18 And I tell you, you are Peter, and on this rock I will build my church, and the gates of Hades will not prevail against it.
Mk. 10:45 (atonement / for our sins)
45 For the Son of Man came not to be served but to serve, and to give his life a ransom for many.’
Lk. 10:22 (christology / the person of Jesus Christ)
22 All things have been handed over to me by my Father; and no one knows who the Son is except the Father, or who the Father is except the Son and anyone to whom the Son chooses to reveal him.’
Matthew, Mark and Luke did not write a
theology; they wrote Gospels
of the Synoptics
Luke makes reference to previous gospel writings in his preface
Mt & Mk use the same narration on apocalytic discourse - 'Let the reader understand' (Mt.
24.15//Mk 13.14), this something that would have been passed around in oral tradition
The wording and order is in close agreement across all 3 gospels
Evidence points to a literary tradition rather than purely oral
What is the
The study of the similarities and differences of the Synoptic
Gospels in an attempt to explain their literary relationship.
Why study the
Are they accurate?
Which one is more reliable?
The quest for the historical Jesus
The development of early Christinaity
The differences on comparing
parallel texts can stimulate
Eucharist - Matthew 26.27-28 / Mark 14.25-24 / Luke 22.20 / Corinthians 11.25
3. Cultural factors
Mainly focused on historical-critical work
Little work has been done using contemporary methods so far
4. The Puzzle
Important conclusions about
the synpotic problem
Matthew & Luke both used Mark's gospel as one of their sources
Before Mark, the gospel was transmitted as individual units (pericopae)
By separating the 'pearl' from the 'string', you can identify Mark's purposes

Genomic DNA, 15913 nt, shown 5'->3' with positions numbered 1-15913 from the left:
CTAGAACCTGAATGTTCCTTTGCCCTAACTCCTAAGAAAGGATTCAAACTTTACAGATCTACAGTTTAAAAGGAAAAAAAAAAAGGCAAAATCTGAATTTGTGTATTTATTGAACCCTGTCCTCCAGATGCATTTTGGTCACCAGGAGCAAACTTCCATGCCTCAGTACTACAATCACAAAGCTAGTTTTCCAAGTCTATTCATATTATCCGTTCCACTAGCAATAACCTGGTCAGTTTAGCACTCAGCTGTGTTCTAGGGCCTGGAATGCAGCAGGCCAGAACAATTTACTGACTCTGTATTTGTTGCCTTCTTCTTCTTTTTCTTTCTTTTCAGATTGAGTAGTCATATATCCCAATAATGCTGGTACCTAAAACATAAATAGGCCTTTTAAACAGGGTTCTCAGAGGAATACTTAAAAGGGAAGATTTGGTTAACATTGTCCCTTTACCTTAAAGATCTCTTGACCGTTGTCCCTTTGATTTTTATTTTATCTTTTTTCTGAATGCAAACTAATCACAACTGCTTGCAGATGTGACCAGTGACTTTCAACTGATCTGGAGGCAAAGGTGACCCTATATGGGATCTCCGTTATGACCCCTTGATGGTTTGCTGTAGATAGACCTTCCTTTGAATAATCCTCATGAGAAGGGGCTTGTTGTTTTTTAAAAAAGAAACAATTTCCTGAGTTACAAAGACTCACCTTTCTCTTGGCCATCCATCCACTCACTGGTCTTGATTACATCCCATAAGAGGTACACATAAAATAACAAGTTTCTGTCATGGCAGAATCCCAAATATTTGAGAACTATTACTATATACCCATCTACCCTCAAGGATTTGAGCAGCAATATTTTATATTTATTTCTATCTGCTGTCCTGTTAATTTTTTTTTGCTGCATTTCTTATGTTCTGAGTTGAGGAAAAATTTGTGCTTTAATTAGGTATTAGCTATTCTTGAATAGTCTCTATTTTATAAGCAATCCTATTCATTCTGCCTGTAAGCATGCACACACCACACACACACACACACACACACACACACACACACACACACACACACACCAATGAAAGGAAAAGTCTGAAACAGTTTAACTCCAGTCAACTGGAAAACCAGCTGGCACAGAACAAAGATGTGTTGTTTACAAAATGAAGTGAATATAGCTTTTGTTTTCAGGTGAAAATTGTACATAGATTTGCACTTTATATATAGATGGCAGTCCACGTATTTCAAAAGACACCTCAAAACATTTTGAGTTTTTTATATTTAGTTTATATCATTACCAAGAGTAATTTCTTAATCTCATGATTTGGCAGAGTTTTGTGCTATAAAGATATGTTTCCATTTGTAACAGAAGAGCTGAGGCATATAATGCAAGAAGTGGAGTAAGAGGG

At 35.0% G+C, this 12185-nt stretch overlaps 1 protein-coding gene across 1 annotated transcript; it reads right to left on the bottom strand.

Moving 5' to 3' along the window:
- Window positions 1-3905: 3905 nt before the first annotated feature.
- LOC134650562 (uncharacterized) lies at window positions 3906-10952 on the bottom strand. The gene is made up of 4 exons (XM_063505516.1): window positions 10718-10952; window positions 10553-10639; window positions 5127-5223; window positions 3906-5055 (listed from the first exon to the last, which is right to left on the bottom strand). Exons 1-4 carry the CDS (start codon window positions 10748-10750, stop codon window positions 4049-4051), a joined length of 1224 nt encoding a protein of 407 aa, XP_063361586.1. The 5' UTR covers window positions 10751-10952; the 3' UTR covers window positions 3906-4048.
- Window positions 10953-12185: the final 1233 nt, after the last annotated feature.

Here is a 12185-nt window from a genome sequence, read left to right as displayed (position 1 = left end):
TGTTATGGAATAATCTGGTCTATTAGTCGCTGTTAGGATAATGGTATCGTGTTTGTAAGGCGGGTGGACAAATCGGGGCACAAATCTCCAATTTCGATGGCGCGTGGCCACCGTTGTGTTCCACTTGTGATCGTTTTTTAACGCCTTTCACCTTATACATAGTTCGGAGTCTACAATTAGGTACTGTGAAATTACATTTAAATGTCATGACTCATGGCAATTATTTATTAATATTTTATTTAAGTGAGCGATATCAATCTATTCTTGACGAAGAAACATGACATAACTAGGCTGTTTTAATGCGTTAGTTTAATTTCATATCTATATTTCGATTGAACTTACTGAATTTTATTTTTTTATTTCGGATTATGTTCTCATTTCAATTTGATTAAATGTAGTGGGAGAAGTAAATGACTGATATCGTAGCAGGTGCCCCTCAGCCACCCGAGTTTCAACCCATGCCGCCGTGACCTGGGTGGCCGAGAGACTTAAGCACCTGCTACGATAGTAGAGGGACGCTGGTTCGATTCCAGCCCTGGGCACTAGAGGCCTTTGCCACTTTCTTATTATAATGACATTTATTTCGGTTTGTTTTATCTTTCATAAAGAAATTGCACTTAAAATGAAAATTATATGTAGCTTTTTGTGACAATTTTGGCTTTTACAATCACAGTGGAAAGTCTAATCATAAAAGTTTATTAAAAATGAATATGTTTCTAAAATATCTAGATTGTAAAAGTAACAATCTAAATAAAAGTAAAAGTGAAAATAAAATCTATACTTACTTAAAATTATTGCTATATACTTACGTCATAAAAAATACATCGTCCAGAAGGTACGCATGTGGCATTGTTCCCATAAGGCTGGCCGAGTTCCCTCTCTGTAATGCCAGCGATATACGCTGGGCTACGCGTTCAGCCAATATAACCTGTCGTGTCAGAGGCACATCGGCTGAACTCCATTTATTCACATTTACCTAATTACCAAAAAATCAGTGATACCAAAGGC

Matthew & Luke had access to a collection of sayings that differ from Mark (Q)
Matthew - 5–7, 10, 13, 18, 24–25
Luke - 9:51–18:14)
A minority of scholars (Goodacre) dispute the existence of Q and
believe Luke obtained the additional teaching from Matthew
How were the individual units of
tradition (parables, miracle stories,
wisdom sayings etc.) transmitted?
Assumed Mark brought together individual
units (pericopae), as Mark's pericopae were
only loosely linked together and form critics
conclude they represented oral tradition.
Focused on the needs
of the early Church
What sources were used by the Evangelists
(Gospel writers) to construct their Gospels?
What was the theology (or ideology) of the Gospel writers that
led to their editing or redaction of the available sources?
1. Looks at the
modifications they made
2. Looks at the whole gospel's
structure (redacted and
unredacted) - composition criticism
How does a Gospel affect a reader? In other words, how
does it function as literature?
Pioneered by German
Attempted to identify a change of
emphasis of one of the sources
i.e. Luke changed the
apocalyptic view of Mark for a
continuing church age.
Tatian (120AD-180AD) wrote 'Diatessaron' (harmonised all 4 gospels)
Griesbach (1776) produced first synopsis and
problems (gospels in parallel)
syn = with; opsis = look at
Only includes Mt, Mk & Lk -
John is written differently
Two Source Theory
Matthew and Luke independently used two
sources, Mark and an hypothetical source called Q.
Doubt the existence of 'Q'
Luke knows Mark & Matthew
Mark comes third, using Matthew & Luke
Found in all 3
Wording and order
Substantial agreements between
Matt & Mk and Mk & Lk
Only minor agreement
between Matt & Lk
Mk is the common
element ('middle term')
Agreements between Matt & Lk, not Mk
Referred to as 'Q' material
Largely 'sayings', with
The order of material is generally
different between Matt & Lk
Known as 'M' material
Unique to Matthew's gospel
Some material is
intimately connected with the Triple
Tradition contexts in which it is embedded.
Some material is said to have